According to the American Academy of Dermatology, acne is the most common skin condition in the United States, affecting up to 50 million Americans annually. “It’s not age-specific,” says Dr. Anna Paré, a board-certified dermatologist at Buckhead’s Dermatology Consultants. “Most people think of teenagers seeing a dermatologist for acne, but we see different forms of breakouts in all age groups.” From addressing a pesky blemish here and there to combating full-blown chronic breakouts, Paré shares her best clear skin tips.

Dr. Paré serves patients at Dermatology Consultants’ Buckhead office.
Dr. Paré serves patients at Dermatology Consultants’ Buckhead office.

Get clarity about the condition.

Most of us tend to group any skin disturbance into the category of “acne,” but we may be mischaracterizing the condition. It could be rosacea, an inflammatory condition with redness and pustules; folliculitis or inflammation around hair follicles; or solar elastosis, a skin condition that results from sun damage that can present with clogged pores, blackheads and whiteheads. You might need a doctor’s input to identify the malady to choose the appropriate treatment. “All of those are treatable, but those different conditions may require a little bit of a different approach,” says Paré.

Seek professional help.

If your breakouts leave a dark spot or a scar, it’s important to see a doc for a treatment plan that might include oral medication or clinical-level topical products. However, it’s probably acceptable to go it alone, “if it’s a regular breakout that clears up with some the-over-the-counter medication, and doesn’t leave a prolonged spot on the skin,” Paré says.

Consider the culprits.

“A lot of true acne is hormonally based, but there are other additional culprits that can make it worse,” Paré says. She advises breakou tprone patients to focus on hygiene: make sure your makeup brushes and pillowcases stay clean and that you’re not touching your face any more than necessary. If you have a sweaty gym session, take a shower as soon as possible after your workout. It’s also important to consider the topical products you’re using (think makeup, moisturizers and sunscreen) to confirm they’re not triggering breakouts. For patients with good habits who still struggle with skin eruptions, Paré takes a holistic approach, evaluating patients’ diet (did you know that dairy can be an acne trigger?) and even hormonal imbalances.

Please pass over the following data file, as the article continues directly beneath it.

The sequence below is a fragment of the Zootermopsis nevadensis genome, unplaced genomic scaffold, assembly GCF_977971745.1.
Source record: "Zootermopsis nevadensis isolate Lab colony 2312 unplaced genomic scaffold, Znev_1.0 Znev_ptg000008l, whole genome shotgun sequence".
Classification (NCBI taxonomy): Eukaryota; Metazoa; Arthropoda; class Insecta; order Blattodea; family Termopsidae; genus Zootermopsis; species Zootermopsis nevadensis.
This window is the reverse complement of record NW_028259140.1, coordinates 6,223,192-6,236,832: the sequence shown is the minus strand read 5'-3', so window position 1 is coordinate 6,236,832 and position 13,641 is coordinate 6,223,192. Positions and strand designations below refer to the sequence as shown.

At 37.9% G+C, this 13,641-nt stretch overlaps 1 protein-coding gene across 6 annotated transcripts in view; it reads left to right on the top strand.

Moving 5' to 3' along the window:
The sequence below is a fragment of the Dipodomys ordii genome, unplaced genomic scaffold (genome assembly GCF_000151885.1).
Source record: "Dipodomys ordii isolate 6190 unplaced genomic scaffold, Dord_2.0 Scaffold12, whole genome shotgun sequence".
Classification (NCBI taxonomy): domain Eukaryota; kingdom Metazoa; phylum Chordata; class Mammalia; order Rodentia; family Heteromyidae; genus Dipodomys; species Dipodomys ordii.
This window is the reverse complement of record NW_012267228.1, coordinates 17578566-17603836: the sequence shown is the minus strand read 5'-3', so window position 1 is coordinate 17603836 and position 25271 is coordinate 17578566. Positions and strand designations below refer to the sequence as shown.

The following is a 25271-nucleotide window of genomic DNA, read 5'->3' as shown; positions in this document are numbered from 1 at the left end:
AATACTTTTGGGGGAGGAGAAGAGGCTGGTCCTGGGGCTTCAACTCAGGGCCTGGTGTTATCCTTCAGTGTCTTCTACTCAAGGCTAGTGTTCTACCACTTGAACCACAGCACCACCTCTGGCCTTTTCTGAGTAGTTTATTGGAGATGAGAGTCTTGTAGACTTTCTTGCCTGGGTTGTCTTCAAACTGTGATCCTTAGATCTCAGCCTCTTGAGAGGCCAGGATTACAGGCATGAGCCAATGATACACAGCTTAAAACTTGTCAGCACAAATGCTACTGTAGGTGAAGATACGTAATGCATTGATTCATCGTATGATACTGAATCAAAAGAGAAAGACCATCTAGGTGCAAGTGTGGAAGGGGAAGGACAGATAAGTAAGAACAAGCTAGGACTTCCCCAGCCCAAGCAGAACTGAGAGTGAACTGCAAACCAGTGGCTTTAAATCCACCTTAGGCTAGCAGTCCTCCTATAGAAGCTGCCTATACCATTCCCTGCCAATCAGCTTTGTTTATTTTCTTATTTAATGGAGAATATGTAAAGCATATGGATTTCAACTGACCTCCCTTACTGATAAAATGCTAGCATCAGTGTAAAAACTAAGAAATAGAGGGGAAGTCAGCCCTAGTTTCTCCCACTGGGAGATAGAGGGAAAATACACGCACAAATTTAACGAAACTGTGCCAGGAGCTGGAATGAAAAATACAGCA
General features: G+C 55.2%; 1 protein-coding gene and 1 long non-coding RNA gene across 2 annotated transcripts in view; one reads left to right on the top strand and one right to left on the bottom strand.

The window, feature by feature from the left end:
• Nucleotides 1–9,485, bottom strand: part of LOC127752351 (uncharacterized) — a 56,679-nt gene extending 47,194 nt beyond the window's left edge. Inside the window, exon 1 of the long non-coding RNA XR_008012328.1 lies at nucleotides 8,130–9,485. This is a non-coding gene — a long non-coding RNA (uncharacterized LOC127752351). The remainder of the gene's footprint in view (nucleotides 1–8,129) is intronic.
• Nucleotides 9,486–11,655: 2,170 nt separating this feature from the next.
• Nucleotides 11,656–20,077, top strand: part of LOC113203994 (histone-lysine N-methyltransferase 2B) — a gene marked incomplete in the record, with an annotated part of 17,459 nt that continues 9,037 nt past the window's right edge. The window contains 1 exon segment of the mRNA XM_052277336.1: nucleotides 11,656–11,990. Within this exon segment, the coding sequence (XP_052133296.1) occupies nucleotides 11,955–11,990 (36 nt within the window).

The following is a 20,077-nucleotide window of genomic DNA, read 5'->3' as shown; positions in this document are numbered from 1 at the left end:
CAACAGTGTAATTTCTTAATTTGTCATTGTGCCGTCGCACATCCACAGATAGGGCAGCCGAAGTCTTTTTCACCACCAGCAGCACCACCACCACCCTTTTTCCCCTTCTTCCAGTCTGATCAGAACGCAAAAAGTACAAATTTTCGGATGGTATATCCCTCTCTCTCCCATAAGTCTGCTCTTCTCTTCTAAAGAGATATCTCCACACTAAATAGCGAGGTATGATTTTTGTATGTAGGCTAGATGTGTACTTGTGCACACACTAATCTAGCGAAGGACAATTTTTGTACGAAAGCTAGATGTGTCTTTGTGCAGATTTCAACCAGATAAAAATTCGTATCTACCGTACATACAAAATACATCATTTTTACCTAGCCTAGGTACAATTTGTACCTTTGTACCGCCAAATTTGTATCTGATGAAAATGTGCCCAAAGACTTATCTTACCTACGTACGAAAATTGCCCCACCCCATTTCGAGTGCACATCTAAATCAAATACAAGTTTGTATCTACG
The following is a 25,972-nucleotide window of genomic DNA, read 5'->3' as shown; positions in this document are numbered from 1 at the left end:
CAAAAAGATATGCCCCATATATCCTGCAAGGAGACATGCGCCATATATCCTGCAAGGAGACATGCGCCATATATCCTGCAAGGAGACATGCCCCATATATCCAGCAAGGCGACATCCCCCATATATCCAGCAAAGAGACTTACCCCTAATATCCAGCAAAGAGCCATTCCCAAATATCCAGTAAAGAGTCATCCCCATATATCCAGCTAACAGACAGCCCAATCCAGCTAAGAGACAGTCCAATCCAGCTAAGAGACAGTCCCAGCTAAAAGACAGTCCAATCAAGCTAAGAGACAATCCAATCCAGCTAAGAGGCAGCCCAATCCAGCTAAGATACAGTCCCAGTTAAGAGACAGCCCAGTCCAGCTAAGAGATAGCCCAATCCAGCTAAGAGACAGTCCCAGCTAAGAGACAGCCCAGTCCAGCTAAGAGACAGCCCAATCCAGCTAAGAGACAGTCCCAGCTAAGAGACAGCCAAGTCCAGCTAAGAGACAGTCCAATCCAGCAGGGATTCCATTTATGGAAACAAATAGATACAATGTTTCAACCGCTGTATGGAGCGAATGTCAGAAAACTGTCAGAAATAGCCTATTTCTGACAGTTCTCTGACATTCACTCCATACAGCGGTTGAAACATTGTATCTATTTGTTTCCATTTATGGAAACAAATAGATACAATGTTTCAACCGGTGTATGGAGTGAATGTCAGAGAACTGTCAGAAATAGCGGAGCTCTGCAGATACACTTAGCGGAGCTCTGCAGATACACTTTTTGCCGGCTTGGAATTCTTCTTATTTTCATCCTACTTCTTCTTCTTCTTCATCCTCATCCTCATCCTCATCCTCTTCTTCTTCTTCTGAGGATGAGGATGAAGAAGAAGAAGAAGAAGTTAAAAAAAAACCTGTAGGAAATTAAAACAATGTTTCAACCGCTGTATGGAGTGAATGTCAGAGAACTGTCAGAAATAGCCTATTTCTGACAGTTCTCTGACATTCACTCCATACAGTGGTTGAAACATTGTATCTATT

Stay body beautiful.

Breakouts don’t just happen on the face. “When patients experience acne vulgaris breakouts, they can be not just not just on the face, but on the chest and back as well,” Paré says. For mild breakouts, choose products with active ingredients such as salicylic, glycolic or hydroxy acid to decrease oiliness and exfoliate the skin. Over-the-counter spot treatments can also be used. But if you’re still experiencing frequent or painful acne breakouts, it might be time to have a doctor weigh in.

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Frequent mask-wearing can irritate the sensitive skin on your face. Here are Paré’s tips for battling breakouts:

Begin by cleansing and moisturizing with gentle, hydrating products.

If possible, skip makeup. It can lead to build-up, irritation and breakouts.

If you’re wearing a more structured mask, such as an N95, apply a thin layer of balm to the nose, behind the ears and on any area the mask may rub.

Apply a gentle moisturizer to your face throughout the day to create a barrier between your skin and the mask.

When you’re able, remove the mask and cleanse with warm water. Use a gentle cleanser, pH-balanced toner, hydrating sheet mask and moisturizer to soothe irritation.

Stay in touch with your dermatologist. If the irritation worsens, your doctor can recommend the best products and treatments.

See a trusted aesthetician for a facial tailored to your needs.

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